Nov. 13, 2005
Imagine you are a college freshman on your first day of school and you are thinking about how great your four years are going to be.
If you’re a freshman football player, you are also gearing up for your first collegiate game that will set the tone for the next few seasons.
After a breakout freshman season, you then have even greater expectations for your sophomore season. Those football
expectations, however, can change with one blink of the eye, or in football terms, one snap of the ball.
This is what happened to senior Marcello Church during preseason drills in 2002. He was at practice when all of a sudden he felt a sharp pain in his hand. He would soon discover he had a broken hand and a broken finger that required a surgical procedure that would place six screws into his hand. Because of this, he missed his sophomore season.
For most people, this type of injury would be discouraging, but Church did not allow this to affect him negatively.
“It’s an experience that I have never had before,” Church said. “I really didn’t know how to handle it, but I took it as if it would make me better in a way since everybody goes through the same thing when they are injured. I guess it was my time to go through something. I took it as a learning experience to get stronger.”
Church went on a rehabilitation adventure to gain the use of his hand and earn back his spot on the squad. He remained
positive during this journey and kept thinking to himself, `I am going to overcome this and be even better.’
One of the positives of his rehabilitation was that he could do it all at Florida State University’s Moore Athletics Center training facility with a training staff that already knew what he was about and how hard he wanted to gain back the use of his hand.
Church’s rehabilitation ranged from daily to sometimes weekly therapy. For most of his workouts he would work closely with the training staff on small equipment such as utilizing a squishy sponge ball which he would squeeze to work the muscles in his hand.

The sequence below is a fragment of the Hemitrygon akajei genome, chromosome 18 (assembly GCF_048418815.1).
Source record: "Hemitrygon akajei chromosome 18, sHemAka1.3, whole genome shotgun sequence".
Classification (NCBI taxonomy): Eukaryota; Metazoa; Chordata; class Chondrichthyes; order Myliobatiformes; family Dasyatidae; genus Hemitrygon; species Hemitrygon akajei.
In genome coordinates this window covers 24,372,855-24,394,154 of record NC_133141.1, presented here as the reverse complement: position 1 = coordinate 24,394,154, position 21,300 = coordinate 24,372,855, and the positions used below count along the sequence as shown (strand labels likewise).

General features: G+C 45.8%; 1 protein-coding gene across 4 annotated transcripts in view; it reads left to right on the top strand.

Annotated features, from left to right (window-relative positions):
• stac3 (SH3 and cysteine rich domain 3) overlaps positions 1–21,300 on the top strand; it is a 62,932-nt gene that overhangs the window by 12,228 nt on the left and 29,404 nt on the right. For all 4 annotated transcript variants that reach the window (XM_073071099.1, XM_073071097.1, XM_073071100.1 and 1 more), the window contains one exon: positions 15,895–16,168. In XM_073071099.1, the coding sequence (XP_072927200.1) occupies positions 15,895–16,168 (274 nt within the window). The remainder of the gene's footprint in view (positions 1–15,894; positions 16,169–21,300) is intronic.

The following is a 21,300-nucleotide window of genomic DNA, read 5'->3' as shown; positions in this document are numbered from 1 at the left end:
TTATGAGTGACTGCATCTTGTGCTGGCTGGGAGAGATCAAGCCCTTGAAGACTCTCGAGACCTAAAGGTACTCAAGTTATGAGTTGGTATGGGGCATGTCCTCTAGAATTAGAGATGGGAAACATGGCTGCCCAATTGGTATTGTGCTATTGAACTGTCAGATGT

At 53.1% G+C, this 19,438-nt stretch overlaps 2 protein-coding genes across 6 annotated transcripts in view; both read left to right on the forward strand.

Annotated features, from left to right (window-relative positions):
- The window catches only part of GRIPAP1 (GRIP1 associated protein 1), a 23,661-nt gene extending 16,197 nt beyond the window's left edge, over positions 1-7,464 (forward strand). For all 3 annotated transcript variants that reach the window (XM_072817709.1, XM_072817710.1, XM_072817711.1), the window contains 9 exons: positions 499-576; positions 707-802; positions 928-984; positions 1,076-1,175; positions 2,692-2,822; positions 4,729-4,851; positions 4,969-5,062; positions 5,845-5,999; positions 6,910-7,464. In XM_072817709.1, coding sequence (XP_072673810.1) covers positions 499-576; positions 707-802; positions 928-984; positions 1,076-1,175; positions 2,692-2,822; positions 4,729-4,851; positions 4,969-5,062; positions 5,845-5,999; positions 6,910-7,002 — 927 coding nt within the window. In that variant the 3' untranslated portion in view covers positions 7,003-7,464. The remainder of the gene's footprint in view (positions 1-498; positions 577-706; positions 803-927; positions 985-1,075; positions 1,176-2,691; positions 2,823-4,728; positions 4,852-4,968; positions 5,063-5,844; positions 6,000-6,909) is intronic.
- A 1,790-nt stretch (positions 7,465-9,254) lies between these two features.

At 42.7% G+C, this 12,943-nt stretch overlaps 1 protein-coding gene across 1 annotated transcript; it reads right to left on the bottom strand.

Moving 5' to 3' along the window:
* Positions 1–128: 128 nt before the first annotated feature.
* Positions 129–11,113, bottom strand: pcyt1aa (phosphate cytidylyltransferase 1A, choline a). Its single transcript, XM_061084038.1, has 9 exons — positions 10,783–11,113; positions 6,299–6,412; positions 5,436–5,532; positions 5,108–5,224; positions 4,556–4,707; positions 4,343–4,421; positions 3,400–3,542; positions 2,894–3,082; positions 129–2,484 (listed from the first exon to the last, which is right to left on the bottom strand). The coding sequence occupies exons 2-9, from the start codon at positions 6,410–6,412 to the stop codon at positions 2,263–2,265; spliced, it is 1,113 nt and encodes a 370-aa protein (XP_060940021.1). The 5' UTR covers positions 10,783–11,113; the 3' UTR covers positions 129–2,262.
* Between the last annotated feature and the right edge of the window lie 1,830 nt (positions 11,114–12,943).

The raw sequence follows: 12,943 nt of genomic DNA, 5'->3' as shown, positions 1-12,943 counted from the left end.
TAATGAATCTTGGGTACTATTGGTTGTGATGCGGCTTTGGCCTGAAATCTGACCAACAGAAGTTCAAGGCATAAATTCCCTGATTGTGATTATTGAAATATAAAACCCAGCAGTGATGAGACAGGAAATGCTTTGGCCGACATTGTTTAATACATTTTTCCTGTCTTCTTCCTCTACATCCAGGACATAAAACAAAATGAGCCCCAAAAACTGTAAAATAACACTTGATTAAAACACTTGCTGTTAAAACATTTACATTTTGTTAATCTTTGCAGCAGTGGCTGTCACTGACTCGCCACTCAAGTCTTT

As a result of all the therapy, today his hand is at about 95 percent with a little pain here and there, but he considers
it to be stronger.
He has the mindset that has allowed him to fulfill his job requirement of sharing the linebacker duties.
His statistics show a vast improvement from his true freshman season to his now senior season that can be attributed to
his off-the-field experience.
During his true freshman season in 2001, he blocked an important punt in the Gator Bowl that proved pivotal in the win versus Virginia Tech. For the season, he was 23rd on the team with 14 tackles, including eight unassisted and six assisted, in 10 games.
Church was named the most improved player during the 2003 spring drills after missing the 2002 season. He made his return to the field memorable by playing in all 13 games and accumulating 13 total tackles, including nine unassisted and four assisted tackles, with his career high of three tackles at Notre Dame. Probably the most memorable recognition of this season was being recognized as the Kicking Game Player of the Week by the coaching staff following the win over NC State.
His junior year was full of many career-high statistics that showed that his hard work and dedication had paid off. He finished the season with a career-high 26 total tackles, including four and a half tackles for loss and one sack. He played in 11 games and had his best game of the season against Virginia, when he recorded five tackles, one sack and one tackle for loss.
This season, he shares linebacker duties with fellow senior A.J. Nicholson and adds experienced depth at both weak-side and strong-side linebacker, which makes him one of the key reasons Florida State’s linebackers are ranked as
the best unit in the country. Heading into the season, he ranked seventh among the returning players with 26 recorded tackles in 2004.
He also is a valuable special teams’ performer. Marcello hopes no player has to endure the struggles of overcoming a season-ending injury, but in the game of football, unfortunately, injuries are common.
Through his own experience he had this advice: “Take it as a lesson. God did it for a reason and even if you can or can’t understand why it happened, then this will be your motivation to learn how to pick yourself up.”
By Meghann Reilly
FSU Sports Information